Sunrise light on a grove of tufa towers emerging from the water of Mono Lake with soft green and dusty-red wild grasses in the foreground, Canada geese in the shallow water with reflections of the rocky towers, and desert hills in the distance.

Driest calendar year for the Sierra

In a previous post, I reported that Cain Ranch, a location east of the Sierra that is representative of precipitation on Mono Lake, last year had its third-driest calendar year (after 1947 and 2007) since record keeping began in 1932. Based on reporting from the rest of the state, however, we expected portions of the Mono Basin in the Sierra to be the driest on record. The upper Mono Basin watershed in the Sierra Nevada is where most of the snow falls, generating most of the runoff to Mono Lake via its tributary streams. Since the beginning of the new year, more precipitation stations are reporting totals, and for the Sierra, it looks like the driest calendar year in the records going back to 1925—but just barely.

Calendary Year Precipitation (in)
1947 2007 2013
Cain Ranch 2.73 3.03 3.46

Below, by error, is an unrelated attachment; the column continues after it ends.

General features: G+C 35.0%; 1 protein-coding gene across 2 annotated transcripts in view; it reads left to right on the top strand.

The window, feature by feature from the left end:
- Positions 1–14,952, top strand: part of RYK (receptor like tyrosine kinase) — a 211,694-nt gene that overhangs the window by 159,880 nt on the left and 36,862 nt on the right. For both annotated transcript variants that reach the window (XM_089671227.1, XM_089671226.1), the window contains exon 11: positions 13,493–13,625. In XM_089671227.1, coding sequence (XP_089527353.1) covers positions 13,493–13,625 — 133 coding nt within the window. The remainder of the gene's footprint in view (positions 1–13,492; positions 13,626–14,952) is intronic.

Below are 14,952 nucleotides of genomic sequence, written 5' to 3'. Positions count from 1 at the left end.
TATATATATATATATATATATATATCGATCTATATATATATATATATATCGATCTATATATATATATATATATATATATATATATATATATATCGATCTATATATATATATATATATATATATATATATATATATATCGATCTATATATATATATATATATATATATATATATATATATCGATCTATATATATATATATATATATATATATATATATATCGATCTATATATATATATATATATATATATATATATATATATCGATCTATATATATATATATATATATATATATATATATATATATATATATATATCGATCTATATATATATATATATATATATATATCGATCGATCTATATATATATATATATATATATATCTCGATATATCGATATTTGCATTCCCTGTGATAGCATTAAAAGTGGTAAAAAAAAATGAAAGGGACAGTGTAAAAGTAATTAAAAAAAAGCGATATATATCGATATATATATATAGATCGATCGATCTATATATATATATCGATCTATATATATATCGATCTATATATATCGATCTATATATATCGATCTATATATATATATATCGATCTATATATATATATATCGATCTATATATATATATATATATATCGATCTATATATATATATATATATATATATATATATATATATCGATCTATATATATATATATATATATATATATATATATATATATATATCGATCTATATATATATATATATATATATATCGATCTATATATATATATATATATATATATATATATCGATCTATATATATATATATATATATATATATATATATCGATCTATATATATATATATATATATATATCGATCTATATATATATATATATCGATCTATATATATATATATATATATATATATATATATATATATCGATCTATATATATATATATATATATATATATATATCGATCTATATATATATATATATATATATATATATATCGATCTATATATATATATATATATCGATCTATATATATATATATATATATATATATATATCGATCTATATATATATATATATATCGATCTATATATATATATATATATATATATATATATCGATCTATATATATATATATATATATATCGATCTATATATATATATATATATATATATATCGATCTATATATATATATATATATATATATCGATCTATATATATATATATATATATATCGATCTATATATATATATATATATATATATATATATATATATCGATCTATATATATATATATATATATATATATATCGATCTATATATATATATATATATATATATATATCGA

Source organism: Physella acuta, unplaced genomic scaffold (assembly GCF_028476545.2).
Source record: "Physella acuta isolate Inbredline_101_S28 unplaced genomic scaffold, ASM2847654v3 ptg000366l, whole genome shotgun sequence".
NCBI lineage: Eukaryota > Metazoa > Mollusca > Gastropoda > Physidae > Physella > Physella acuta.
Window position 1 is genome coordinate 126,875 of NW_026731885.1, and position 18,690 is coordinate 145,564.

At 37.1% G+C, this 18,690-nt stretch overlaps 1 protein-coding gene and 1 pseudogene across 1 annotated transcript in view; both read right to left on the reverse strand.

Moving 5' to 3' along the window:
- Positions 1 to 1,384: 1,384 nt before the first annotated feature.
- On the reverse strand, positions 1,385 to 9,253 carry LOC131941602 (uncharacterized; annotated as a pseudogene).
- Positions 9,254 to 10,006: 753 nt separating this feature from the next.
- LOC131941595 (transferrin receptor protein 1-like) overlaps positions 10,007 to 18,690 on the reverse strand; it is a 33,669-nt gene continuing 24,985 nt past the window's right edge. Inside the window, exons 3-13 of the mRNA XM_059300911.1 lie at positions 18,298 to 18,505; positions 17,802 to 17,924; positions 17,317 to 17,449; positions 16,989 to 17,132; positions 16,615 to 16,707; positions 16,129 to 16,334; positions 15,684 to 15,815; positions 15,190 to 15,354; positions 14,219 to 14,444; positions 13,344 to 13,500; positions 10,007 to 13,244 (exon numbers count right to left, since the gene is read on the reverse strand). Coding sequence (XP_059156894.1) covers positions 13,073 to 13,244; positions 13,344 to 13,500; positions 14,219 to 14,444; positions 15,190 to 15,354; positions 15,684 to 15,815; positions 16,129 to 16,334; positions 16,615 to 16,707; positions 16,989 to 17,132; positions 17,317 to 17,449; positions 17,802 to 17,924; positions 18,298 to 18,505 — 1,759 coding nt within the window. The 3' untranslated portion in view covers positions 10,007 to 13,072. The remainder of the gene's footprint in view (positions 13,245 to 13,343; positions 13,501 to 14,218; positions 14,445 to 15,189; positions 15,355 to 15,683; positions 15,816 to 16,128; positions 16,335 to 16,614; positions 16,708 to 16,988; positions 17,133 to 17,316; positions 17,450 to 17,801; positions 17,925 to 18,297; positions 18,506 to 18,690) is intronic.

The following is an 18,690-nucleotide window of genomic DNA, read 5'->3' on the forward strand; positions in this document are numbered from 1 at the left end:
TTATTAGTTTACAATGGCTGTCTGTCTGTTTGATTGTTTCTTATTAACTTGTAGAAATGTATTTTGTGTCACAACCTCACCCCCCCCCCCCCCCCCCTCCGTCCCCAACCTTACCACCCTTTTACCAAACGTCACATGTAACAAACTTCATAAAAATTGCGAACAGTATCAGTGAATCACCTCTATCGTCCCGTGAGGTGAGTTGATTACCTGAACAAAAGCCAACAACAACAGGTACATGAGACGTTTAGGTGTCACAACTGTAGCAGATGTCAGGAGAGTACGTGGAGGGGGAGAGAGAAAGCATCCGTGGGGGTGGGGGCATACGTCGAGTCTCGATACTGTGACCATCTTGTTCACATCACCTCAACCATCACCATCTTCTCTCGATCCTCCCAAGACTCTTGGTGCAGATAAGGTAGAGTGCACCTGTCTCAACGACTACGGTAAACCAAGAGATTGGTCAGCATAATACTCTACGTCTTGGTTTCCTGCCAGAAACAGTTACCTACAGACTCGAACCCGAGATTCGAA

Lee Vining no data 6.79 5.04
Gem Lake 5.82 no data* 5.76
Ellery Lake 6.44 no data* 6.18
*2007 was wetter than 2013 at Lee Vining, Mammoth Lakes, and Bodie

1947 was the driest calendar year in the records—but no longer. At Ellery Lake, 2013 was drier than 1947 by about a quarter of an inch. At Gem Lake, 2013 beat 1947 by only 0.06 inches of precipitation. The monthly graph below shows that while the 1947 and 2013 totals were essentially the same at Gem Lake, the pattern was quite different. In 2013 there was a lot more winter precipitation and summer rain, while in 1947 there was more precipitation in the months of April and October.

The interesting thing about 1947 is that after the Mono Basin extension of the Los Angeles Aqueduct began operating in 1941, it was the first year the creeks were shut off for more than a single winter season. The early 1940s were wet, and DWP didn’t take all the water all the time, and Mono Lake actually rose slightly. The late 1940s were dry, and that is when DWP completely diverted the streams, essentially shutting them off below the aqueduct, and when Mono Lake began its long, slow decline. The graph below shows Mono Lake’s seasonal pattern in dry years like these, however, today the lake level is 35 vertical feet lower than it was in 1947. DWP diverted all of Rush Creek and Lee Vining Creek flows in November 1947 and didn’t allow water to flow past the dams until 1952 (they were mostly dry from 1947 until permanent rewatering in 1983 and 1986, respectively).

Now, we know how dry 1947 was in the headwaters of the Mono Basin. It was like 2013. We know it in a way we didn’t know before because we hadn’t experienced a year like it since … until now.